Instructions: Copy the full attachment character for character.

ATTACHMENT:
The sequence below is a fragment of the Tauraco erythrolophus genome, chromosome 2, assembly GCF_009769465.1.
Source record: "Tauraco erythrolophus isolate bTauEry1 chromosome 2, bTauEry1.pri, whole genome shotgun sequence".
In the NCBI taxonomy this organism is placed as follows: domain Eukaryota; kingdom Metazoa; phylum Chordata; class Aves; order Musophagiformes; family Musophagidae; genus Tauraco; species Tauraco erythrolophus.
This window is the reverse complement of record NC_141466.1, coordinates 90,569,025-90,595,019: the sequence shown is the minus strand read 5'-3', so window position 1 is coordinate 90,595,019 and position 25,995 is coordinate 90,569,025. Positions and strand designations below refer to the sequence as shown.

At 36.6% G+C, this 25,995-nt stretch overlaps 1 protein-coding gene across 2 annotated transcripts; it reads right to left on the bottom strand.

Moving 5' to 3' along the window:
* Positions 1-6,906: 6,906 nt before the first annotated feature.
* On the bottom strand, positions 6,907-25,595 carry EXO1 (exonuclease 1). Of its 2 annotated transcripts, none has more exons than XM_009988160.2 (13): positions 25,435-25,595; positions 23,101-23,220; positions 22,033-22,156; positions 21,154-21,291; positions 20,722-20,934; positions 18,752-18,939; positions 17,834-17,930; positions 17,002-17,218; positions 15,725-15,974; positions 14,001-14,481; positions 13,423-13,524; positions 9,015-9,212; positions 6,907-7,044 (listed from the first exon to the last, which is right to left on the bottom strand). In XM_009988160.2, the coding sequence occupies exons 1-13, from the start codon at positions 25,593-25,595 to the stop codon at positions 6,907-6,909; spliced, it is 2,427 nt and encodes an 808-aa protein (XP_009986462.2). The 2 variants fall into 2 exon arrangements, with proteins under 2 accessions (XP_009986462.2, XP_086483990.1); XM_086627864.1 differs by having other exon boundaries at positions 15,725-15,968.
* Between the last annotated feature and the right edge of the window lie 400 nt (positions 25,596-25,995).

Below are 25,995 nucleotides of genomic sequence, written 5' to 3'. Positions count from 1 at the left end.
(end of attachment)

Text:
The sequence below is a fragment of the Tauraco erythrolophus genome, chromosome 2, assembly GCF_009769465.1.
Source record: "Tauraco erythrolophus isolate bTauEry1 chromosome 2, bTauEry1.pri, whole genome shotgun sequence".
In the NCBI taxonomy this organism is placed as follows: domain Eukaryota; kingdom Metazoa; phylum Chordata; class Aves; order Musophagiformes; family Musophagidae; genus Tauraco; species Tauraco erythrolophus.
This window is the reverse complement of record NC_141466.1, coordinates 90,569,025-90,595,019: the sequence shown is the minus strand read 5'-3', so window position 1 is coordinate 90,595,019 and position 25,995 is coordinate 90,569,025. Positions and strand designations below refer to the sequence as shown.

At 36.6% G+C, this 25,995-nt stretch overlaps 1 protein-coding gene across 2 annotated transcripts; it reads right to left on the bottom strand.

Moving 5' to 3' along the window:
* Positions 1-6,906: 6,906 nt before the first annotated feature.
* On the bottom strand, positions 6,907-25,595 carry EXO1 (exonuclease 1). Of its 2 annotated transcripts, none has more exons than XM_009988160.2 (13): positions 25,435-25,595; positions 23,101-23,220; positions 22,033-22,156; positions 21,154-21,291; positions 20,722-20,934; positions 18,752-18,939; positions 17,834-17,930; positions 17,002-17,218; positions 15,725-15,974; positions 14,001-14,481; positions 13,423-13,524; positions 9,015-9,212; positions 6,907-7,044 (listed from the first exon to the last, which is right to left on the bottom strand). In XM_009988160.2, the coding sequence occupies exons 1-13, from the start codon at positions 25,593-25,595 to the stop codon at positions 6,907-6,909; spliced, it is 2,427 nt and encodes an 808-aa protein (XP_009986462.2). The 2 variants fall into 2 exon arrangements, with proteins under 2 accessions (XP_009986462.2, XP_086483990.1); XM_086627864.1 differs by having other exon boundaries at positions 15,725-15,968.
* Between the last annotated feature and the right edge of the window lie 400 nt (positions 25,596-25,995).

Below are 25,995 nucleotides of genomic sequence, written 5' to 3'. Positions count from 1 at the left end.